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Where’s the Party?
College kids still drink a lot and stay up late, but now they face stricter rules and the possibility of vicious online rumors. Tagging along with students from five local universities may make you glad you’ve already graduated. By Hillary Jackson, Lauren Sloat, Sonia Harmon, Matt Carr, Claudia Bahar, Nicole Duncan, Bekah Grant, Ashley Jacobs
When beer-pong players land a Ping-Pong ball in a cup, the other team has to drink. All photographs by Chris Leaman
Comments () | Published February 1, 2009

It’s senior night at the University of Maryland, and for 22-year-old Adam and his friends, that means they don’t have to pay a $3 cover charge at popular College Park bars.

Even a small savings is appreciated, because the guys go to bars four or five nights a week. Another way they save: “pregaming,” or warming up with drinks at home.

“We’ve developed a great method, which is to drink yourself retarded before you go out,” Adam says. He uses a beer bong for pregaming; the funnel attached to a tube is great for drinking fast.

At a sports bar just off campus, Adam’s friend Amir buys a round of kamikaze shots. The boys cheer and throw them back. They know that their beer-guzzling, shot-pounding, big-man-on-campus days are numbered, and they intend to make the most of them.

The guys feel they have a pretty good idea of what the “real world” will be like. Sitting in an office all day, if they’re lucky enough to get a job. Paying rent or moving back in with Mom and Dad. Dry cleaning. Taxes. 401(k)s.

One thing seems clear. It won’t be as good a time as college, where they have all the freedom of adulthood and almost none of the responsibility.

The Perfect College Day

Adam and his friends settle in for a game of quarters—bouncing quarters off the table and into a cup—and become so focused that no one notices when Adam slips away. A thin guy with light brown hair, Adam is boy-band cute. Today, he says, was the perfect college day: He went to two hours of class, watched an afternoon movie, had a study session, and worked out at the gym. Then it was time to start drinking.

When Adam returns, he’s grinning. “I’m going to hook up with my neighbor!” he says. He spotted Kelly, a brunette in a black dress, when he went to the bar for a drink. “We’ve had chemistry for a while,” he says. “I went over and did a little freak dancing just so she knows I’m interested.”

Fifteen minutes later, she’s sitting on his lap. With long, dark hair, Kelly is very pretty. She’s also very drunk, a fact that becomes obvious when she gives Adam a lap dance in front of his friends.

“He’s been crushing on this girl forever,” says Amir, leaning away so they can’t hear. “But he can do better.”

The most drunk Adam’s ever gotten was at a party where there was wine. Not used to drinking it, Adam didn’t know his limits: “I blacked out a little bit, but I remember playing around with a fire extinguisher in the hallway.”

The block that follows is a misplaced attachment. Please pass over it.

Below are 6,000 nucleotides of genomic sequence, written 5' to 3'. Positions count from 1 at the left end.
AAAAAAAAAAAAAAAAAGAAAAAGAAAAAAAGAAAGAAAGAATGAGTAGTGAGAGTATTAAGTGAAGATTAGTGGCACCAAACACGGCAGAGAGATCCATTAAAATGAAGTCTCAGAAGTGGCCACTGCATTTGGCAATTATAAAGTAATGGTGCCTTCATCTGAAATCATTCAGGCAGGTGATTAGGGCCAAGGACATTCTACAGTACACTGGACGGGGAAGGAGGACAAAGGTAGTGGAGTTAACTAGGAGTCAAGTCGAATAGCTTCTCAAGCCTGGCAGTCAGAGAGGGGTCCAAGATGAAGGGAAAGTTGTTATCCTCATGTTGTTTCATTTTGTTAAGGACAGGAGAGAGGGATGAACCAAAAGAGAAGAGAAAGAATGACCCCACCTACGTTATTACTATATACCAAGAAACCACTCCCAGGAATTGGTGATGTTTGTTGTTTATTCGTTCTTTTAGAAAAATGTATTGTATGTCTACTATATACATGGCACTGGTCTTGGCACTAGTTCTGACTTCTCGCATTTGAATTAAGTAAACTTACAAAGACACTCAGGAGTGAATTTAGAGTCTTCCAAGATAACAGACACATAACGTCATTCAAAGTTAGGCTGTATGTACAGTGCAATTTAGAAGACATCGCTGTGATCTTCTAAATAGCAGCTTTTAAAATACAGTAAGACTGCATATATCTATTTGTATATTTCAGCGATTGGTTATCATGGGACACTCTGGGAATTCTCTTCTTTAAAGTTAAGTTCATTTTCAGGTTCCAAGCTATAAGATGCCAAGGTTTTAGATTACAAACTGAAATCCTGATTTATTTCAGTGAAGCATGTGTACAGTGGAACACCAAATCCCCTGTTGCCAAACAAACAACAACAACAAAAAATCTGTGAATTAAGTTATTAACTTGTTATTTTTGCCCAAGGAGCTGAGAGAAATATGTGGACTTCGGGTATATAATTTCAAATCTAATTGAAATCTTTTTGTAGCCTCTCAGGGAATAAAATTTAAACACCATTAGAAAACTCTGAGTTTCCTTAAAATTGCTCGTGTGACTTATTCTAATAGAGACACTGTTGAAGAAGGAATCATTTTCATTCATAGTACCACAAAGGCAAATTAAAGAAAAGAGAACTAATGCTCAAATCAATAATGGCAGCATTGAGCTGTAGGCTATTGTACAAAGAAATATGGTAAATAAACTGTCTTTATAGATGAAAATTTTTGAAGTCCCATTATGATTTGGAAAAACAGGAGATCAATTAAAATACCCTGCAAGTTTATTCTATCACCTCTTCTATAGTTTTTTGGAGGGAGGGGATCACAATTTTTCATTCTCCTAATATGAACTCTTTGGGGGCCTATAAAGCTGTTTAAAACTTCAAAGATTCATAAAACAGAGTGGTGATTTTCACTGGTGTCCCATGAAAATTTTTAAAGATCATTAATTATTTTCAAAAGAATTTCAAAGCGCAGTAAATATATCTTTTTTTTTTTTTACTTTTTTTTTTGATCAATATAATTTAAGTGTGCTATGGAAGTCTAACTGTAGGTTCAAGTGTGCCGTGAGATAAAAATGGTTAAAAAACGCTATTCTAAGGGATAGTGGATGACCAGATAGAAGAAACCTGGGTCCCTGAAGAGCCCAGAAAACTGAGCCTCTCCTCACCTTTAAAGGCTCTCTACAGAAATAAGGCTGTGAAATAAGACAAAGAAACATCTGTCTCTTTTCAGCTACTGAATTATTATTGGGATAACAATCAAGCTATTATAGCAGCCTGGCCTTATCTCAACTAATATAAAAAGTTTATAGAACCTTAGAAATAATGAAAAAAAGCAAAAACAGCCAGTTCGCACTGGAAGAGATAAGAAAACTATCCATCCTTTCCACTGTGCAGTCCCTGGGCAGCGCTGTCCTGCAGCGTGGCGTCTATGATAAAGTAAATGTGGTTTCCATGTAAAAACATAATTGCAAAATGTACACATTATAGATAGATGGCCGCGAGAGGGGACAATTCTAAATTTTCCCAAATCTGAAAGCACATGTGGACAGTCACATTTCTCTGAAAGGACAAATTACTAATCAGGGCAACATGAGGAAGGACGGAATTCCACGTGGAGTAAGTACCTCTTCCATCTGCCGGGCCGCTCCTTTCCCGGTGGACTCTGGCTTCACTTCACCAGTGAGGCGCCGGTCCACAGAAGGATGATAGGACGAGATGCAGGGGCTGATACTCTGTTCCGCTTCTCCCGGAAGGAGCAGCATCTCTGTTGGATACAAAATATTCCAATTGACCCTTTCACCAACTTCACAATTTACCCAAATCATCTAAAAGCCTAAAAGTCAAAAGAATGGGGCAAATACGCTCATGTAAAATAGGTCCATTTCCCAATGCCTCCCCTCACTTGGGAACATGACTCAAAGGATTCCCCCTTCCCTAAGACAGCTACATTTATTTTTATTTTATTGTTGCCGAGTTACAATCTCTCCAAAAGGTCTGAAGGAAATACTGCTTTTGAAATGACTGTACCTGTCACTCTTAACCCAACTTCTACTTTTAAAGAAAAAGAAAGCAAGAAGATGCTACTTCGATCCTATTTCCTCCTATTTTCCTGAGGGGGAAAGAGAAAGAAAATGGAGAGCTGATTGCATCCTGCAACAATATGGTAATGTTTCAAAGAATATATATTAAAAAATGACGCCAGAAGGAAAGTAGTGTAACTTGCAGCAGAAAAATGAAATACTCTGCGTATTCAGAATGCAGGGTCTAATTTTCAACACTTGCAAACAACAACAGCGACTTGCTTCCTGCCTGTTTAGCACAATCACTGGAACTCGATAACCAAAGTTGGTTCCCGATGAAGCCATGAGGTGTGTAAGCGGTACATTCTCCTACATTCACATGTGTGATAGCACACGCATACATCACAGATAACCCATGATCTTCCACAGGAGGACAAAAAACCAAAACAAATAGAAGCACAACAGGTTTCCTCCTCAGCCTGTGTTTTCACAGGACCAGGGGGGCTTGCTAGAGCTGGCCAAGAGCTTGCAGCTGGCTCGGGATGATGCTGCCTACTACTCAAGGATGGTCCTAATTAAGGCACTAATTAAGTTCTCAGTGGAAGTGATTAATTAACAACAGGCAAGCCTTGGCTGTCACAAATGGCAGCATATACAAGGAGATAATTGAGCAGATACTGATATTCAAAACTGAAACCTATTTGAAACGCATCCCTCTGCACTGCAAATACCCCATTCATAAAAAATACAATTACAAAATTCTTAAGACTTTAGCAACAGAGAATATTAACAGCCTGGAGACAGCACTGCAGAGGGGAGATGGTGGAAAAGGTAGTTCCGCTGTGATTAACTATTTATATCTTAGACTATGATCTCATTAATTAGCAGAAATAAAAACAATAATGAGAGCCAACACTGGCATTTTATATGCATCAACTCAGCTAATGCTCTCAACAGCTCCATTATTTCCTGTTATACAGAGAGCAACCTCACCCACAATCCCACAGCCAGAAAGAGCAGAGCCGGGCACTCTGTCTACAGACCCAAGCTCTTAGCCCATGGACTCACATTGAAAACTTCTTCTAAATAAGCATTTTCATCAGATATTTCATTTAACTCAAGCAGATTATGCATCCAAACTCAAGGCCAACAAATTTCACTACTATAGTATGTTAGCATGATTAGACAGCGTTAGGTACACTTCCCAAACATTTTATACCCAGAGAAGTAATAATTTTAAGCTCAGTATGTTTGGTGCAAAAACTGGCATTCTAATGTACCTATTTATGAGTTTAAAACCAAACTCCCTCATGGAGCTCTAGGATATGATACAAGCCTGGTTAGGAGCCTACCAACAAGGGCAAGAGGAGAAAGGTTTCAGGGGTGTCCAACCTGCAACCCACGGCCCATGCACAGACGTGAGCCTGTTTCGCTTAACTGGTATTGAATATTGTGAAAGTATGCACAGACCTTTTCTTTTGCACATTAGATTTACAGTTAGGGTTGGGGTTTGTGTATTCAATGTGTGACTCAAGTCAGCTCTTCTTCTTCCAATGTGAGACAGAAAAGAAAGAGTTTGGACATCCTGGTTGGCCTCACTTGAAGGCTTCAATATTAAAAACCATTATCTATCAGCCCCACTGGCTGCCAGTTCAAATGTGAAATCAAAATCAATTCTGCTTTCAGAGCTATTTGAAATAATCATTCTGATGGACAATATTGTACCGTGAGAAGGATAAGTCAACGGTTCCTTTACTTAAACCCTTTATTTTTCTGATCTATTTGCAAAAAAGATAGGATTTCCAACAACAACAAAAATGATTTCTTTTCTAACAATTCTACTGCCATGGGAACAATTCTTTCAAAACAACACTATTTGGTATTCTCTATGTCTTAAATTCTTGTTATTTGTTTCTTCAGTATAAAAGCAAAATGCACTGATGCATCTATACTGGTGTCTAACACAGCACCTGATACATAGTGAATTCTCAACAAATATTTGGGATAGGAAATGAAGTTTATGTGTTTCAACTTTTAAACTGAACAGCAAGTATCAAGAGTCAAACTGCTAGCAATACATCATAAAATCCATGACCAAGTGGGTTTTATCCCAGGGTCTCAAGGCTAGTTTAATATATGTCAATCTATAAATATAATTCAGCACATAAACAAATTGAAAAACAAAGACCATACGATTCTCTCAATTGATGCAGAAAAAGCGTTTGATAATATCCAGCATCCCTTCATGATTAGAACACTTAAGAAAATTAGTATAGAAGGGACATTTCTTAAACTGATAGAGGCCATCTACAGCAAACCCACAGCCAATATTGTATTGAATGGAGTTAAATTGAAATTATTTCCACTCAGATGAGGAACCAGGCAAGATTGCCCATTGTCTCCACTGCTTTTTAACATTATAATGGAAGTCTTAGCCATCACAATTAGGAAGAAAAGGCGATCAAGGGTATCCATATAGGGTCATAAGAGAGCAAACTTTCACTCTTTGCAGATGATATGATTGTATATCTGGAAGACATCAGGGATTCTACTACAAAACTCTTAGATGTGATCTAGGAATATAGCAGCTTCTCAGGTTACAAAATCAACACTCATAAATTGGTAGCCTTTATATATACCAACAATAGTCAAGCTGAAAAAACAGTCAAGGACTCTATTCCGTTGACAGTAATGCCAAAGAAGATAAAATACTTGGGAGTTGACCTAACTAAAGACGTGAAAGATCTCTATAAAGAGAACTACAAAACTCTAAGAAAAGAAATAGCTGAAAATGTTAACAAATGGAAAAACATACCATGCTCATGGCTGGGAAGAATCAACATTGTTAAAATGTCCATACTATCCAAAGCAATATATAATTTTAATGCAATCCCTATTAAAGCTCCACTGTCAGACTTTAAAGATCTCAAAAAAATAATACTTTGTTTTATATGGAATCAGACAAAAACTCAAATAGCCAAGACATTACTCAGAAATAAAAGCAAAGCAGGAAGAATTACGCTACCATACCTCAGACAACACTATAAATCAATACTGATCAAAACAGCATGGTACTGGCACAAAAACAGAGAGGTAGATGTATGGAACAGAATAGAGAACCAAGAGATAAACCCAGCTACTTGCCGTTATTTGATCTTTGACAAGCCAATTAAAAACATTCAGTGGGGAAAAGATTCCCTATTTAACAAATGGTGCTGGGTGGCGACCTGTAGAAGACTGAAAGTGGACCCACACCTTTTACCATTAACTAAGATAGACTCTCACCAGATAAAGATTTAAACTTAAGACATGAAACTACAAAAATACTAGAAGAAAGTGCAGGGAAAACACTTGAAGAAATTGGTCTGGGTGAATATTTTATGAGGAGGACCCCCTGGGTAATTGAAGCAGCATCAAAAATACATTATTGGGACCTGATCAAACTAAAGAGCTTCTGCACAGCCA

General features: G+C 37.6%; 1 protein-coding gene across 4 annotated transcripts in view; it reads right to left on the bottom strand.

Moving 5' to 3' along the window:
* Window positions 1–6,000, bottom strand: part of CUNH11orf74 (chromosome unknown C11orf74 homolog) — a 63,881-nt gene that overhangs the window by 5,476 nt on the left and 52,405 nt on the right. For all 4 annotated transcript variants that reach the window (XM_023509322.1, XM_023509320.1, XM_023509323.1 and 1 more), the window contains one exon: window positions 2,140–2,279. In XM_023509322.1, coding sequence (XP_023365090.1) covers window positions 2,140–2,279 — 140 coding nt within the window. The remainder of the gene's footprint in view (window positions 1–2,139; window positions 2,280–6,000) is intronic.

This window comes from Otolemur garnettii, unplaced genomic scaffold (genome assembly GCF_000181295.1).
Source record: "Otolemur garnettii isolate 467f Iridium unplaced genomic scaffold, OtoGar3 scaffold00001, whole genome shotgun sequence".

Adam and Amir—friends since they were 11—both have internships at a marketing firm and are hoping to work there after graduation. Another friend, Mike, doesn’t have any job prospects. He figures he’ll join the Army or the National Guard. “I’m not good at anything,” he says. “I’m a pothead.”

Aside from marijuana, Adderall is the only drug Adam’s friends use. An amphetamine prescribed for attention deficit hyperactivity disorder, it sells on campus for $5 a pill to kids who use it as a study aid. Once when Amir took it, he read an entire textbook in one night. “It boosts your confidence,” he says. “Like, ‘Wow, I’m actually learning!’ ”

The guys usually smoke pot in private so they won’t have to share it with too many people. They almost never encounter harder drugs.

“I went to one party,” Adam says, “and I walked into the bathroom. This kid’s nose was bleeding because he’d tried to snort. I wanted to leave after that.”

As the friends continue their game of quarters, Adam leads Kelly onto the dance floor for some grinding.

Big Plans and No Time to Waste

At Jin Lounge in DC’s U Street neighborhood, 21-year-old Tiffany and ten of her friends are enjoying a night out. It’s happy hour, and the girls are sipping peach martinis and mojitos and snacking on Asian-fusion appetizers.

“Black people don’t mess with kegs!” says Tiffany, a fifth-year senior at Howard University.

A full-figured girl who talks and laughs loud, Tiffany has big plans and no time to waste. She’s already writing grant proposals to fund her first business: a cemetery. “People die every day,” she says. “I’m making logical business decisions that will never go out of style.”

Tiffany grew up in south Phoenix—“ghettohood,” she says—and started buying tequila lollipops from the ice-cream man in fourth grade. She got her first fake ID at age 12.

As a freshman at Howard, she went to house parties but found them juvenile. Odessa—cheap vodka—was the drink of choice, which meant hangovers were guaranteed. “You wear jeans and flip-flops versus dresses and heels,” she says.

Junior year, she started going to clubs like Platinum in DC’s Penn Quarter where the crowd is older and guys can afford to buy girls drinks. She still likes going to clubs and dancing all night—Love off New York Avenue, Northeast, and the Park at Fourteenth in downtown DC are favorites—but she considers happy hours more sophisticated.

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Posted at 04:00 PM/ET, 02/01/2009 RSS | Print | Permalink | Comments () | Washingtonian.com Articles